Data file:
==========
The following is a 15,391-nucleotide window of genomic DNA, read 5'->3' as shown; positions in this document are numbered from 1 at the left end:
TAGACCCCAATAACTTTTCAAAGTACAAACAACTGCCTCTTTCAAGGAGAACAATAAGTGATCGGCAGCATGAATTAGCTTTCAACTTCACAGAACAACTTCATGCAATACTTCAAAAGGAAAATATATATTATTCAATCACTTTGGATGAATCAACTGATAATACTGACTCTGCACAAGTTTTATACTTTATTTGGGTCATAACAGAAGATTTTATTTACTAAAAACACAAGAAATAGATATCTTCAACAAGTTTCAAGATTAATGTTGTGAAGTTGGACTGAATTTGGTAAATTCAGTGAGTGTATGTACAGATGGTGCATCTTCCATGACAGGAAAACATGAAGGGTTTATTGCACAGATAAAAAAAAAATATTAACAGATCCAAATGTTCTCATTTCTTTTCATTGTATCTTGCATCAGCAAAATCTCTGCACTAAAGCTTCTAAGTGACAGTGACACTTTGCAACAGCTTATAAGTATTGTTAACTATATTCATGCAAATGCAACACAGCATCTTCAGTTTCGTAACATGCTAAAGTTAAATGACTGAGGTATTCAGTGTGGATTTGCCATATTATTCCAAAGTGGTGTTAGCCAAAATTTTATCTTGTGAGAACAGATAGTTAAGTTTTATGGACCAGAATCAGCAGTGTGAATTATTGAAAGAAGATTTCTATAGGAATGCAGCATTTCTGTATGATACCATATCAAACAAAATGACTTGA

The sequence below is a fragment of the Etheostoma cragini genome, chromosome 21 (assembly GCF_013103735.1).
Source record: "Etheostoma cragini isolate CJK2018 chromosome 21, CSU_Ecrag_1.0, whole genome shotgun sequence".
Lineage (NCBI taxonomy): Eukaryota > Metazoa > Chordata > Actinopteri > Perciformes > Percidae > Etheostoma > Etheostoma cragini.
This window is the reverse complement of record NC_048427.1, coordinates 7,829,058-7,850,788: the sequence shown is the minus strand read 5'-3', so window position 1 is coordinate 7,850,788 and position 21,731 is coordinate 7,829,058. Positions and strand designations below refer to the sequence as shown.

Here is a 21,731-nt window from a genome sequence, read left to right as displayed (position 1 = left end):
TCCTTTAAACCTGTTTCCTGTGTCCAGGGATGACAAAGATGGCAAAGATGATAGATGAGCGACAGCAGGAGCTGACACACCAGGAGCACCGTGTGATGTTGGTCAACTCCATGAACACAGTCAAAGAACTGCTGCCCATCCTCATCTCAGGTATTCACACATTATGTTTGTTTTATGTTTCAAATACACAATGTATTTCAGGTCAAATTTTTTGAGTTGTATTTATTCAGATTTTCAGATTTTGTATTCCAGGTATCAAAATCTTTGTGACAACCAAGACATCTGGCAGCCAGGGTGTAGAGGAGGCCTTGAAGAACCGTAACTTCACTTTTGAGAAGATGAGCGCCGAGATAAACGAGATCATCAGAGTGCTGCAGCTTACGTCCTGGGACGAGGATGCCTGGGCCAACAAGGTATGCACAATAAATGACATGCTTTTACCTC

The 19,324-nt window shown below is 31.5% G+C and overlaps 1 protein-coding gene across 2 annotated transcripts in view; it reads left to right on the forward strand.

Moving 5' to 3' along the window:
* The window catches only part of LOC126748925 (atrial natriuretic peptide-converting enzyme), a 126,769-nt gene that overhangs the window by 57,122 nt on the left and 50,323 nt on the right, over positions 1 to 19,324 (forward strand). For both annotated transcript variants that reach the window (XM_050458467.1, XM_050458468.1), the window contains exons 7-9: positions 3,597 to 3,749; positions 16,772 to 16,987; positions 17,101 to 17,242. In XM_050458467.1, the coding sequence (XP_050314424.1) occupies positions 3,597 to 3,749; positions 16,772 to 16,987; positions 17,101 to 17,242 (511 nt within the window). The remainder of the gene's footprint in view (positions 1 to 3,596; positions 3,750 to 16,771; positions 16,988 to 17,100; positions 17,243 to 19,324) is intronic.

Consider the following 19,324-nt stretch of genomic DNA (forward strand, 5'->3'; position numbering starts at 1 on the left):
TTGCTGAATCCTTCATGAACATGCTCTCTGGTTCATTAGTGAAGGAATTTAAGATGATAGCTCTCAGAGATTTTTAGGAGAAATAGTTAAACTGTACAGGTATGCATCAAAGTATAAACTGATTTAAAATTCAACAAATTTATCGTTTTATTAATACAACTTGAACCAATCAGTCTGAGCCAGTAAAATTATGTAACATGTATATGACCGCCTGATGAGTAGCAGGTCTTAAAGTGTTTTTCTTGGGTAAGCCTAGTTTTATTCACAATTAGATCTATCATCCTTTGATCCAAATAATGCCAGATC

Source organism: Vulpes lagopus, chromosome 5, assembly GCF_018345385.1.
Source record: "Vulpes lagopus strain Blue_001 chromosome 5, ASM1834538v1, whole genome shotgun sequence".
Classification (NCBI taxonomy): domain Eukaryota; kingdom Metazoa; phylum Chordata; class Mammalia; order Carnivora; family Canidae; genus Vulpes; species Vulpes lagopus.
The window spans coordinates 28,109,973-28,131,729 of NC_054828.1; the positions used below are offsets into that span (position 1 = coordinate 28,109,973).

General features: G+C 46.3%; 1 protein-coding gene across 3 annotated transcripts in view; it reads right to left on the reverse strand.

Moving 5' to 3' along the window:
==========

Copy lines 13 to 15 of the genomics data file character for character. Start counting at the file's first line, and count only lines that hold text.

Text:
TTGCTGAATCCTTCATGAACATGCTCTCTGGTTCATTAGTGAAGGAATTTAAGATGATAGCTCTCAGAGATTTTTAGGAGAAATAGTTAAACTGTACAGGTATGCATCAAAGTATAAACTGATTTAAAATTCAACAAATTTATCGTTTTATTAATACAACTTGAACCAATCAGTCTGAGCCAGTAAAATTATGTAACATGTATATGACCGCCTGATGAGTAGCAGGTCTTAAAGTGTTTTTCTTGGGTAAGCCTAGTTTTATTCACAATTAGATCTATCATCCTTTGATCCAAATAATGCCAGATC

Source organism: Vulpes lagopus, chromosome 5, assembly GCF_018345385.1.
Source record: "Vulpes lagopus strain Blue_001 chromosome 5, ASM1834538v1, whole genome shotgun sequence".